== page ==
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Re: [E-CARM] PKI, CAs, TTPs &c.


	the scenario you describe below sounds like what
SPKI covers by having an ACL (this time at the bank) that
directly empowers a public key.  There are no certificates
in such an operation, unless you consider the ACL entry
to be a kind of certificate (one that has no issuer
and doesn't need to be signed).  Did I interpret
your design correctly?

 - Carl

>From: Lynn.Wheeler@firstdata.com
>To: dpkemp@missi.ncsc.mil
>Cc: cert-talk@structuredarts.com, spki@c2.net
>Subject: Re: [E-CARM] PKI, CAs, TTPs &c.
>i have scenario for financial transactions that is very close to
>trust begins at home
>the financial institution verifies the client's authentication and public
>(i.e. certification authority; the financial institution slash
>authority may choose to also issue a certificate to the client).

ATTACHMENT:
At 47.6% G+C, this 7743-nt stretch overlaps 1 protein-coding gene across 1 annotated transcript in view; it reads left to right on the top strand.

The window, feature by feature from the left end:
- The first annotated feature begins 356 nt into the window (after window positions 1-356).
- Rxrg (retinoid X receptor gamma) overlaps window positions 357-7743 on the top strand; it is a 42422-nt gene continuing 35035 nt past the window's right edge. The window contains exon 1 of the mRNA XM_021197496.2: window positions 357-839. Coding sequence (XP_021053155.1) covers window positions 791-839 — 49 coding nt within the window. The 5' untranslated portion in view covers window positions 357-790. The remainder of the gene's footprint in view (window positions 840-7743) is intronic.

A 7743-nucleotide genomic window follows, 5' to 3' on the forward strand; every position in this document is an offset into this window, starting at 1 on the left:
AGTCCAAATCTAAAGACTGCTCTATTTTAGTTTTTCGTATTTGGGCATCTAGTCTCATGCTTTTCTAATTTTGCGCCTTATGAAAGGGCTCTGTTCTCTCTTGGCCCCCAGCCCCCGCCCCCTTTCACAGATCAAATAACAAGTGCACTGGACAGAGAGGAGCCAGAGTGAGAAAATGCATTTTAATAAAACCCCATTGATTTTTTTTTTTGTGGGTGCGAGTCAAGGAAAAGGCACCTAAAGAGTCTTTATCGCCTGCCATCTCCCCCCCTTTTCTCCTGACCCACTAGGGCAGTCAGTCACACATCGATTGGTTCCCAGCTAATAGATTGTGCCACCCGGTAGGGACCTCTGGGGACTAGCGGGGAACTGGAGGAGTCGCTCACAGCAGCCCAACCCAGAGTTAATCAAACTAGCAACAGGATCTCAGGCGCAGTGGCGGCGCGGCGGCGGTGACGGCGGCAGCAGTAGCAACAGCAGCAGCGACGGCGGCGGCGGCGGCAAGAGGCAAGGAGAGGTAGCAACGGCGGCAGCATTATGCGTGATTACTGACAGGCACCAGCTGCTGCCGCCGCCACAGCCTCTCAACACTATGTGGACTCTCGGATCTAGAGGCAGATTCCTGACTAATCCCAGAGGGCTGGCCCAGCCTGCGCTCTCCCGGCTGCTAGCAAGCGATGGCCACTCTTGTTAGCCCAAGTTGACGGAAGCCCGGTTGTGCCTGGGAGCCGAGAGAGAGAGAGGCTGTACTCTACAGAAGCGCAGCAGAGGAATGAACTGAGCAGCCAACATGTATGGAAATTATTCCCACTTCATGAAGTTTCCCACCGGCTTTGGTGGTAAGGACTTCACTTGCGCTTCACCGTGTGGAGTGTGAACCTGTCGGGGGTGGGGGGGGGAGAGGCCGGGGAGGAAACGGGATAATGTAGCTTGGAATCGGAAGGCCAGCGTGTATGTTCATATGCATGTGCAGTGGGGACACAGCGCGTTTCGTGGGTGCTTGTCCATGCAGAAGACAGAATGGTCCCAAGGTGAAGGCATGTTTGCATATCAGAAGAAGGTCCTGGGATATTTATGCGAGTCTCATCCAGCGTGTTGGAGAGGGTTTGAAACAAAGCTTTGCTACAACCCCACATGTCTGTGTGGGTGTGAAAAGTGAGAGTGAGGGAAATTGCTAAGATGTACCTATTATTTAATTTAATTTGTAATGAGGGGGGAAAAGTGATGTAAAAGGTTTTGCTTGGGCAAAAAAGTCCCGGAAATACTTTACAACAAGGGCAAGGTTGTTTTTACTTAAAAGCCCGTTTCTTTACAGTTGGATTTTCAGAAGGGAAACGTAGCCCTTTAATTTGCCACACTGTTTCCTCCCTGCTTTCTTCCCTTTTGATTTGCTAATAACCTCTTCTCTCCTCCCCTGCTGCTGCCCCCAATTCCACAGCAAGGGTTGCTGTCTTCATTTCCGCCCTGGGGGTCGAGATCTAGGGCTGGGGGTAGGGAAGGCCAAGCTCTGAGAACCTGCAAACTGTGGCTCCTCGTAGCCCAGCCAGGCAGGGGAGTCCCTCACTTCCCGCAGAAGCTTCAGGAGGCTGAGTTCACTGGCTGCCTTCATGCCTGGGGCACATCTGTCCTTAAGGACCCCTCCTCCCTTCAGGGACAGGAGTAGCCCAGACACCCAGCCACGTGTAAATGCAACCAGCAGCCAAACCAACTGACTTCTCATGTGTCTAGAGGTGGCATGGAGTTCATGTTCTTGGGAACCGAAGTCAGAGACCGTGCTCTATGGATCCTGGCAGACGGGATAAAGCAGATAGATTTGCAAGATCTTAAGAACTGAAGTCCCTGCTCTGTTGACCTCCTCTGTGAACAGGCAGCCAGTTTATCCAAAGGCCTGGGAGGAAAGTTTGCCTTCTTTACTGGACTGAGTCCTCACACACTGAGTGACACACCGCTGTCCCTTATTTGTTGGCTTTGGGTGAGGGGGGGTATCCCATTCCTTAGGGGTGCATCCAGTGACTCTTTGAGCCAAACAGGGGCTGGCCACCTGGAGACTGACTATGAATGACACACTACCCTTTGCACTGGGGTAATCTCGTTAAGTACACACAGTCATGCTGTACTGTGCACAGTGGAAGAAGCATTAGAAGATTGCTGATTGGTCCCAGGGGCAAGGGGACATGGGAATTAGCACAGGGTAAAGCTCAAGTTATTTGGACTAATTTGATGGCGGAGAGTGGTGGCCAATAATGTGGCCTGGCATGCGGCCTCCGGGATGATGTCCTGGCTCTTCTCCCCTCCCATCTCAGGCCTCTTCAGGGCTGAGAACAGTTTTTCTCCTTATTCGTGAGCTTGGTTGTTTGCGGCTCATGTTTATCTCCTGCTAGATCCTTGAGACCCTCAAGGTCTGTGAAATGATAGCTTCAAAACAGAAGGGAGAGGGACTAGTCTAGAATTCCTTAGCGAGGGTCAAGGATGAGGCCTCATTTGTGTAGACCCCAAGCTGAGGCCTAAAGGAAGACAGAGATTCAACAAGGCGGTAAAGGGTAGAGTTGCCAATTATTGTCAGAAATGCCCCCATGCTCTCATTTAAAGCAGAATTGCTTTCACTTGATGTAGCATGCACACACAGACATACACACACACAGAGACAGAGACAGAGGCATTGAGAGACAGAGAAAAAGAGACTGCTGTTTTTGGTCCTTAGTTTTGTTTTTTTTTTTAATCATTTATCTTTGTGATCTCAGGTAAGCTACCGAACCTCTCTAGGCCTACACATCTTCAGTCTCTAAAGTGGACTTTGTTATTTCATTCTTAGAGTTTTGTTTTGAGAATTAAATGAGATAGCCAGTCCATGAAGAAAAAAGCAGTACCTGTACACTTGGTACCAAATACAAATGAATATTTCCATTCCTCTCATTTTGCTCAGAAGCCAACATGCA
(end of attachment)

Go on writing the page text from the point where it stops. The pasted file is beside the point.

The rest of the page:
>the client creates a payment instruction against their account
>at their financial institution ... and digitally signs the payment
>instruction. the payment instruction flows thru the financial
>infrastructure ... and eventually arrives at the client's financial
>institution for execution/fulfillment. The client's financial
>institution can verify the digital signature on the payment
>instruction using the digital signature on file in the client's
>account record (placed there during the CA registration
>it has the additional advantage of
>1) being very bit compact easily flowing digital signatures
>thru existing financial infrastructures
>2) lacking systemic risk introduced with certificate signing ...
>i.e. there is no CA/root key compromise attack that can
>take down the financial infrastructure (since no certificates
>are being used ... digital signature verification is not
>dependent on certificates that may all become invalid
>because of CA/root key compromise)
>The client financial institutions can choose to issue
>signed certificates as part of the certification authority
>registration process ... and such certificates can
>be used in applications where the systemic risk of
>CA/root key compromises is less onerous.